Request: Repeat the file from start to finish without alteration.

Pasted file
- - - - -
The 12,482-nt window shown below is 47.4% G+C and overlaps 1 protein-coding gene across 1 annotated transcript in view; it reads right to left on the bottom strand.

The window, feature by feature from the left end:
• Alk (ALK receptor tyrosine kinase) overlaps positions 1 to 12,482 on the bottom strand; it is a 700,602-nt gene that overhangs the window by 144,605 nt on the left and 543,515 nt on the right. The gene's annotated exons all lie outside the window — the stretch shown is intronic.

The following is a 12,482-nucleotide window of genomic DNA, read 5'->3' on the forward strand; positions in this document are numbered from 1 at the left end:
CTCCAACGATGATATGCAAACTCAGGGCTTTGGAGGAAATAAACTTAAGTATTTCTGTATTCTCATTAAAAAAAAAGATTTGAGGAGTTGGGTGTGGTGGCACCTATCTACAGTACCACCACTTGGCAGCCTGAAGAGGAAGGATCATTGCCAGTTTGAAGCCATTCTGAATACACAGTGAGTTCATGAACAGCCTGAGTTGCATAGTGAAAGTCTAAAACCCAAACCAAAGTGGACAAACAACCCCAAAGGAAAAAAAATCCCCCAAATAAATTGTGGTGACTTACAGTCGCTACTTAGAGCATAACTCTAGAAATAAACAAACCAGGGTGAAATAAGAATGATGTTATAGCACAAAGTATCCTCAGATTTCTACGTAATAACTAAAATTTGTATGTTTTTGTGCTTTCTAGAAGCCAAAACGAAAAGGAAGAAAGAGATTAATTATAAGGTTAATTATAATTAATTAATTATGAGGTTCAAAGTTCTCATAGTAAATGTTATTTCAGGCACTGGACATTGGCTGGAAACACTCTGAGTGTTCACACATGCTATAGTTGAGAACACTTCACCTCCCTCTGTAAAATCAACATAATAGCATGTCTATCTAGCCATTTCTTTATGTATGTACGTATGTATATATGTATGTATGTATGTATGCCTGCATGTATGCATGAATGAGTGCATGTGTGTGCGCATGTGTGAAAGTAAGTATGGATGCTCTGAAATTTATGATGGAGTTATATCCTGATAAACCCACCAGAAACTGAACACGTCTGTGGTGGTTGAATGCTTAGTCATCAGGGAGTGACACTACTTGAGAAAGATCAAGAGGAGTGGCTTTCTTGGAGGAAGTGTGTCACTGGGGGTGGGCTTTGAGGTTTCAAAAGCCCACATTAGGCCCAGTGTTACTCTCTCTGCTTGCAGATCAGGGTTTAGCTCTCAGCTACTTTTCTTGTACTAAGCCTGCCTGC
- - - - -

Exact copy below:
The 12,482-nt window shown below is 47.4% G+C and overlaps 1 protein-coding gene across 1 annotated transcript in view; it reads right to left on the bottom strand.

The window, feature by feature from the left end:
• Alk (ALK receptor tyrosine kinase) overlaps positions 1 to 12,482 on the bottom strand; it is a 700,602-nt gene that overhangs the window by 144,605 nt on the left and 543,515 nt on the right. The gene's annotated exons all lie outside the window — the stretch shown is intronic.

The following is a 12,482-nucleotide window of genomic DNA, read 5'->3' on the forward strand; positions in this document are numbered from 1 at the left end:
CTCCAACGATGATATGCAAACTCAGGGCTTTGGAGGAAATAAACTTAAGTATTTCTGTATTCTCATTAAAAAAAAAGATTTGAGGAGTTGGGTGTGGTGGCACCTATCTACAGTACCACCACTTGGCAGCCTGAAGAGGAAGGATCATTGCCAGTTTGAAGCCATTCTGAATACACAGTGAGTTCATGAACAGCCTGAGTTGCATAGTGAAAGTCTAAAACCCAAACCAAAGTGGACAAACAACCCCAAAGGAAAAAAAATCCCCCAAATAAATTGTGGTGACTTACAGTCGCTACTTAGAGCATAACTCTAGAAATAAACAAACCAGGGTGAAATAAGAATGATGTTATAGCACAAAGTATCCTCAGATTTCTACGTAATAACTAAAATTTGTATGTTTTTGTGCTTTCTAGAAGCCAAAACGAAAAGGAAGAAAGAGATTAATTATAAGGTTAATTATAATTAATTAATTATGAGGTTCAAAGTTCTCATAGTAAATGTTATTTCAGGCACTGGACATTGGCTGGAAACACTCTGAGTGTTCACACATGCTATAGTTGAGAACACTTCACCTCCCTCTGTAAAATCAACATAATAGCATGTCTATCTAGCCATTTCTTTATGTATGTACGTATGTATATATGTATGTATGTATGTATGCCTGCATGTATGCATGAATGAGTGCATGTGTGTGCGCATGTGTGAAAGTAAGTATGGATGCTCTGAAATTTATGATGGAGTTATATCCTGATAAACCCACCAGAAACTGAACACGTCTGTGGTGGTTGAATGCTTAGTCATCAGGGAGTGACACTACTTGAGAAAGATCAAGAGGAGTGGCTTTCTTGGAGGAAGTGTGTCACTGGGGGTGGGCTTTGAGGTTTCAAAAGCCCACATTAGGCCCAGTGTTACTCTCTCTGCTTGCAGATCAGGGTTTAGCTCTCAGCTACTTTTCTTGTACTAAGCCTGCCTGC